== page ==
Japan Aerospace Exploration Agency (JAXA)
The Japan Aerospace Exploration Agency (JAXA) has been working on the establishment of the "ALOS Kyoto & Carbon Initiative"*1 since 2003. The Initiative is being carried out as cooperative research with 20 international research institutions including the University of California Santa Barbara (UCSB,) USA. On August 23, 2007, we finalized the conclusion of the agreements with all 20 international research institutions following the signing of Brazilian Institute of Environment and Renewable Resources (IBAMA.) With the completion, we began our full-scale operation of the project on September 3.
JAXA and IBAMA will specify the area of deforestation including illegal activities using images acquired by the onboard equipment "PALSAR"*2 of the "Daichi."
Figure 1 is an example image that will be provided to the IBAMA without a time lag. Figure 2 is a clip (10 km x 10 km area) of the image. Figure 3 is a high resolution mosaic image (combination of several scenes) of the Londonia region of the Amazon. An image like Figure 3 is being created within three months after receiving images from around a continent.
*1: ALOS Kyoto & Carbon Initiative
The purpose of this project is to study the relationship between changes in the global environment and changes in forests, their surrounding areas, swamplands and deserts, which account for about 30% of the global land area, by observing their long-term and seasonal changes in a broad scope through the onboard synthetic aperture radar of the "Daichi." The study is based on the analysis of the observation data as well as a site survey. For this purpose, JAXA will carry out global observations including on tropical rain forests in South America (Amazon,) Southeast Asia, and Central Africa, and the boreal forests in Siberia, Canada, and Alaska. Acquired data will be transmitted to each institution via exclusive online networks within three months after it is received at the Earth Observation Center (Hatoyama-machi, Saitama) of JAXA. In the case of data from the Amazon area, it is converted to images immediately, and provided to the IBAMA within 10 days.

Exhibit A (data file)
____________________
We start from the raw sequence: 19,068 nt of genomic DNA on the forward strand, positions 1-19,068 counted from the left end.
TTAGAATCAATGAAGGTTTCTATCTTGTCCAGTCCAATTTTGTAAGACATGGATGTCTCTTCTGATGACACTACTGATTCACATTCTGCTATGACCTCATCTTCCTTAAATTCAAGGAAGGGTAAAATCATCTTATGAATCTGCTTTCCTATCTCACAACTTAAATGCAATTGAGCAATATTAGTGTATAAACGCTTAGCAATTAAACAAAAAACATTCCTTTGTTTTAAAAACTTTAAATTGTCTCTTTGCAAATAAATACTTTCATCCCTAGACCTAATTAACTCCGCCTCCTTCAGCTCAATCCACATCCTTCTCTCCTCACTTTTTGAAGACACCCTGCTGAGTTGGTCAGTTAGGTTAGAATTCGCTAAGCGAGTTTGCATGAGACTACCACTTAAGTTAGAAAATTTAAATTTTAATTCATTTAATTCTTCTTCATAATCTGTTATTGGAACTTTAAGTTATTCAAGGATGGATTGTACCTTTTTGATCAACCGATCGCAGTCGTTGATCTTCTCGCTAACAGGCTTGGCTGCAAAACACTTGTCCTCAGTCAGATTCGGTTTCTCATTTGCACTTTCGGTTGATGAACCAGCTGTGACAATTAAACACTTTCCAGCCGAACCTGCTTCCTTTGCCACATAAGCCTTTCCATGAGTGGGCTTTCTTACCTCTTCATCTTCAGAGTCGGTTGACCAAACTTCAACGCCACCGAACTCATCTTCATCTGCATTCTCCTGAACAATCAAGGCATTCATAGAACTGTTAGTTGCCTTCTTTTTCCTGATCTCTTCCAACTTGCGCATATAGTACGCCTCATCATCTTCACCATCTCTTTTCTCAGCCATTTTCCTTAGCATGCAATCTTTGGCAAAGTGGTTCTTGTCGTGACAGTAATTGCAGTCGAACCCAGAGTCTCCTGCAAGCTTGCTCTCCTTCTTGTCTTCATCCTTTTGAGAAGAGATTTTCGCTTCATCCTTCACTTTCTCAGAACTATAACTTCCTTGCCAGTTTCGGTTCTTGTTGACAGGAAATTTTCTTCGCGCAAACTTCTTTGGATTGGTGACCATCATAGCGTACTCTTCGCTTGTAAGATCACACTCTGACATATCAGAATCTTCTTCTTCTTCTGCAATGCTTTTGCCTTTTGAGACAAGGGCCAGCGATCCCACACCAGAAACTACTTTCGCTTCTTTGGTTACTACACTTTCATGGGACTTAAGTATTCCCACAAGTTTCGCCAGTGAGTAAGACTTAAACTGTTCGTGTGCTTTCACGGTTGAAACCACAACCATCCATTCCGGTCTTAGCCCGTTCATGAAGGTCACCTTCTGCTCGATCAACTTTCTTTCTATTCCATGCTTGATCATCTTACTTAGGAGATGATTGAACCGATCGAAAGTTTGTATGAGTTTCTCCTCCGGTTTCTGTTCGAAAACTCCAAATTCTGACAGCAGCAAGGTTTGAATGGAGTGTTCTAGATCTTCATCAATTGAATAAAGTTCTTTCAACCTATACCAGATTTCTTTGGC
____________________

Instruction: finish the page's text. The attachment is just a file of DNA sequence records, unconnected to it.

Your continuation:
JAXA reference URL: http://www.eorc.jaxa.jp/ALOS/kyoto/jun2007_kc8/kyoto_meeting_2007jun.htm
(Participated research institutions in no particular order)
The University of Wales (UK), Borneo Orangutan Survival Foundation (Indonesia), Centre de Etudes Spatiales de la Bisphere (France), German Aerospace Center (Germany), Friedrich-Schiller University Jena, Institute of Geography (Germany), National Institute for Space Research (Brazil), University of Massachusetts (USA), Joint Research Center of the European Commission (EU), University of Boudreaux (France), Sarmap (Switzerland), Swedish University of Agricultural Sciences (Sweden), University of California Santa Barbara (USA), Horizon Geoscience Consulting pty Ltd. (Australia), University of Victoria (School of Earth and Ocean Science) (Canada), University of Victoria (Department of Geography) (Canada), Wetland International (Netherlands), Applied Geosolutions, LLC (USA), Helsinki University of Technology (Finland), Sheffield Center for Terrestrial Carbon Dynamics (UK), Brazilian Institute of Environment and Renewable Resources (Brazil)
The Phased Array type L-band Synthetic Aperture Radar (PALSAR), is a microwave sensor receiving radio wave reflections transmitted from the satellite. It can acquire image data regardless of the weather and time of day. One of the characteristics of the L-band microwave is that it can partially penetrate through a forest to the ground; therefore, it is suitable to observe a lower part of a forest.